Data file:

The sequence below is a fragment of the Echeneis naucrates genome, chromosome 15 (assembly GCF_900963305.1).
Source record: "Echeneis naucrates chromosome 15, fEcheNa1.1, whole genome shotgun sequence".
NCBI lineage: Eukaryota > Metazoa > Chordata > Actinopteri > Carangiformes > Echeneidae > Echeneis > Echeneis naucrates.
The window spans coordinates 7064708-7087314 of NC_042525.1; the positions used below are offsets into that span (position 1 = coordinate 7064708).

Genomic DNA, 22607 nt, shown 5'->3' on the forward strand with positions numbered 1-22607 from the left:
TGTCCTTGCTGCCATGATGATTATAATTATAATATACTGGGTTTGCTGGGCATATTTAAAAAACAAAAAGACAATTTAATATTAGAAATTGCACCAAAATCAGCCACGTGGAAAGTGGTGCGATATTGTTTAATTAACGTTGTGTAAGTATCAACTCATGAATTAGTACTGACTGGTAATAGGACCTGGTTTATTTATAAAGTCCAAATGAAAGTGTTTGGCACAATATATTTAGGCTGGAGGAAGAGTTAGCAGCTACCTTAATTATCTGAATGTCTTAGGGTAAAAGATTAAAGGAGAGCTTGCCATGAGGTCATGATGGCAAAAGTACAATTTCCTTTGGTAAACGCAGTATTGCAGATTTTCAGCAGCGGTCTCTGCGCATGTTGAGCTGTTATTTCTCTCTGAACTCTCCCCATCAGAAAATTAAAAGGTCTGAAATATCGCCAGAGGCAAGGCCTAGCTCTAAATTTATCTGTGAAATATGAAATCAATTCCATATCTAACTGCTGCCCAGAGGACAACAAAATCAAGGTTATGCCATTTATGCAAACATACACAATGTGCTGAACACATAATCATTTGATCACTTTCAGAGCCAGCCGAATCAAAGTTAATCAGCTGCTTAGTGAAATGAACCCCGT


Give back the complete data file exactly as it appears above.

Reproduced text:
The sequence below is a fragment of the Echeneis naucrates genome, chromosome 15 (assembly GCF_900963305.1).
Source record: "Echeneis naucrates chromosome 15, fEcheNa1.1, whole genome shotgun sequence".
NCBI lineage: Eukaryota > Metazoa > Chordata > Actinopteri > Carangiformes > Echeneidae > Echeneis > Echeneis naucrates.
The window spans coordinates 7064708-7087314 of NC_042525.1; the positions used below are offsets into that span (position 1 = coordinate 7064708).

Genomic DNA, 22607 nt, shown 5'->3' on the forward strand with positions numbered 1-22607 from the left:
TGTCCTTGCTGCCATGATGATTATAATTATAATATACTGGGTTTGCTGGGCATATTTAAAAAACAAAAAGACAATTTAATATTAGAAATTGCACCAAAATCAGCCACGTGGAAAGTGGTGCGATATTGTTTAATTAACGTTGTGTAAGTATCAACTCATGAATTAGTACTGACTGGTAATAGGACCTGGTTTATTTATAAAGTCCAAATGAAAGTGTTTGGCACAATATATTTAGGCTGGAGGAAGAGTTAGCAGCTACCTTAATTATCTGAATGTCTTAGGGTAAAAGATTAAAGGAGAGCTTGCCATGAGGTCATGATGGCAAAAGTACAATTTCCTTTGGTAAACGCAGTATTGCAGATTTTCAGCAGCGGTCTCTGCGCATGTTGAGCTGTTATTTCTCTCTGAACTCTCCCCATCAGAAAATTAAAAGGTCTGAAATATCGCCAGAGGCAAGGCCTAGCTCTAAATTTATCTGTGAAATATGAAATCAATTCCATATCTAACTGCTGCCCAGAGGACAACAAAATCAAGGTTATGCCATTTATGCAAACATACACAATGTGCTGAACACATAATCATTTGATCACTTTCAGAGCCAGCCGAATCAAAGTTAATCAGCTGCTTAGTGAAATGAACCCCGT